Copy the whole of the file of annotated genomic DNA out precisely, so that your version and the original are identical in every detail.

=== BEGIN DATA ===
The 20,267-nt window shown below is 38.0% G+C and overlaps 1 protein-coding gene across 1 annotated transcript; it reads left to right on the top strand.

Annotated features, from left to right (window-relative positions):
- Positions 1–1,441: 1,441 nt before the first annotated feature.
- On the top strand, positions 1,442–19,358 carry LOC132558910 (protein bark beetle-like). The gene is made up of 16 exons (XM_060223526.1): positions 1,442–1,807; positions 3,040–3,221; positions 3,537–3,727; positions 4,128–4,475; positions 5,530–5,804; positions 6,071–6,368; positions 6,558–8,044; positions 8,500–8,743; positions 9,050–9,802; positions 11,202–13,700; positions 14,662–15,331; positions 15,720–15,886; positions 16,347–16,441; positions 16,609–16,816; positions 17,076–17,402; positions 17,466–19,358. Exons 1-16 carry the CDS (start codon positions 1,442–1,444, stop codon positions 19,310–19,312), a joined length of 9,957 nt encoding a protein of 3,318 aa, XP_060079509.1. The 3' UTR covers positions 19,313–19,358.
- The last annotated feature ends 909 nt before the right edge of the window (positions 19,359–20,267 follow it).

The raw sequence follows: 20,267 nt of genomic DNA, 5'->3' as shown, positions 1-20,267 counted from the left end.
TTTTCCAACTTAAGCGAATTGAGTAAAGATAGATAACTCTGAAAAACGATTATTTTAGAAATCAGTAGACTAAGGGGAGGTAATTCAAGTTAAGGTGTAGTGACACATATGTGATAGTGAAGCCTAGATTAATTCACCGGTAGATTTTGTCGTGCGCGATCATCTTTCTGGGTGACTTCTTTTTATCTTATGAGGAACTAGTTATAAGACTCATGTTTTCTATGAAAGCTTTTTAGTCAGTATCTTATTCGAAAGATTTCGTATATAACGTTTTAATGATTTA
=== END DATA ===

The 20,267-nt window shown below is 38.0% G+C and overlaps 1 protein-coding gene across 1 annotated transcript; it reads left to right on the top strand.

Annotated features, from left to right (window-relative positions):
- Positions 1–1,441: 1,441 nt before the first annotated feature.
- On the top strand, positions 1,442–19,358 carry LOC132558910 (protein bark beetle-like). The gene is made up of 16 exons (XM_060223526.1): positions 1,442–1,807; positions 3,040–3,221; positions 3,537–3,727; positions 4,128–4,475; positions 5,530–5,804; positions 6,071–6,368; positions 6,558–8,044; positions 8,500–8,743; positions 9,050–9,802; positions 11,202–13,700; positions 14,662–15,331; positions 15,720–15,886; positions 16,347–16,441; positions 16,609–16,816; positions 17,076–17,402; positions 17,466–19,358. Exons 1-16 carry the CDS (start codon positions 1,442–1,444, stop codon positions 19,310–19,312), a joined length of 9,957 nt encoding a protein of 3,318 aa, XP_060079509.1. The 3' UTR covers positions 19,313–19,358.
- The last annotated feature ends 909 nt before the right edge of the window (positions 19,359–20,267 follow it).

The raw sequence follows: 20,267 nt of genomic DNA, 5'->3' as shown, positions 1-20,267 counted from the left end.
TTTTCCAACTTAAGCGAATTGAGTAAAGATAGATAACTCTGAAAAACGATTATTTTAGAAATCAGTAGACTAAGGGGAGGTAATTCAAGTTAAGGTGTAGTGACACATATGTGATAGTGAAGCCTAGATTAATTCACCGGTAGATTTTGTCGTGCGCGATCATCTTTCTGGGTGACTTCTTTTTATCTTATGAGGAACTAGTTATAAGACTCATGTTTTCTATGAAAGCTTTTTAGTCAGTATCTTATTCGAAAGATTTCGTATATAACGTTTTAATGATTTA